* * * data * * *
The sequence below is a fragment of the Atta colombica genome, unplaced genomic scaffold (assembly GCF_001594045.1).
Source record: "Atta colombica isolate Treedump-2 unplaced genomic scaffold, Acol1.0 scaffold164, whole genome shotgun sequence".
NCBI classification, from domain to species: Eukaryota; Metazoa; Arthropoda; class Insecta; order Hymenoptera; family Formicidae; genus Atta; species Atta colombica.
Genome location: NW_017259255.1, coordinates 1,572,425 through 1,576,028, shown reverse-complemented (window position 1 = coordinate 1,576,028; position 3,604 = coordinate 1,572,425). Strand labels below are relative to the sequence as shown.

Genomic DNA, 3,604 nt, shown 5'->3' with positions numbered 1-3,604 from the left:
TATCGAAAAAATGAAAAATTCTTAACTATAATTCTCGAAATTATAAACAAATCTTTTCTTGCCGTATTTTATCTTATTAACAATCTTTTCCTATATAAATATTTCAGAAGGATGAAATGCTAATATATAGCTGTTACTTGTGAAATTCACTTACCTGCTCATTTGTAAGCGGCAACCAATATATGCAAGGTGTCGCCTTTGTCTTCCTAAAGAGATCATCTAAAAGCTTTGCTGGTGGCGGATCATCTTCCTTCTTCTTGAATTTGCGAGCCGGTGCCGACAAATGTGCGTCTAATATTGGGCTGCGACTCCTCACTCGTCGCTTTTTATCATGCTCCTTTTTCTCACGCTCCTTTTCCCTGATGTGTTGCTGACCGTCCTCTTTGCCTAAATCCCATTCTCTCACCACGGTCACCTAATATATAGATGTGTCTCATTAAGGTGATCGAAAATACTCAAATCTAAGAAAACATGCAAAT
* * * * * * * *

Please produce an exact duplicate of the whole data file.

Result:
The sequence below is a fragment of the Atta colombica genome, unplaced genomic scaffold (assembly GCF_001594045.1).
Source record: "Atta colombica isolate Treedump-2 unplaced genomic scaffold, Acol1.0 scaffold164, whole genome shotgun sequence".
NCBI classification, from domain to species: Eukaryota; Metazoa; Arthropoda; class Insecta; order Hymenoptera; family Formicidae; genus Atta; species Atta colombica.
Genome location: NW_017259255.1, coordinates 1,572,425 through 1,576,028, shown reverse-complemented (window position 1 = coordinate 1,576,028; position 3,604 = coordinate 1,572,425). Strand labels below are relative to the sequence as shown.

Genomic DNA, 3,604 nt, shown 5'->3' with positions numbered 1-3,604 from the left:
TATCGAAAAAATGAAAAATTCTTAACTATAATTCTCGAAATTATAAACAAATCTTTTCTTGCCGTATTTTATCTTATTAACAATCTTTTCCTATATAAATATTTCAGAAGGATGAAATGCTAATATATAGCTGTTACTTGTGAAATTCACTTACCTGCTCATTTGTAAGCGGCAACCAATATATGCAAGGTGTCGCCTTTGTCTTCCTAAAGAGATCATCTAAAAGCTTTGCTGGTGGCGGATCATCTTCCTTCTTCTTGAATTTGCGAGCCGGTGCCGACAAATGTGCGTCTAATATTGGGCTGCGACTCCTCACTCGTCGCTTTTTATCATGCTCCTTTTTCTCACGCTCCTTTTCCCTGATGTGTTGCTGACCGTCCTCTTTGCCTAAATCCCATTCTCTCACCACGGTCACCTAATATATAGATGTGTCTCATTAAGGTGATCGAAAATACTCAAATCTAAGAAAACATGCAAAT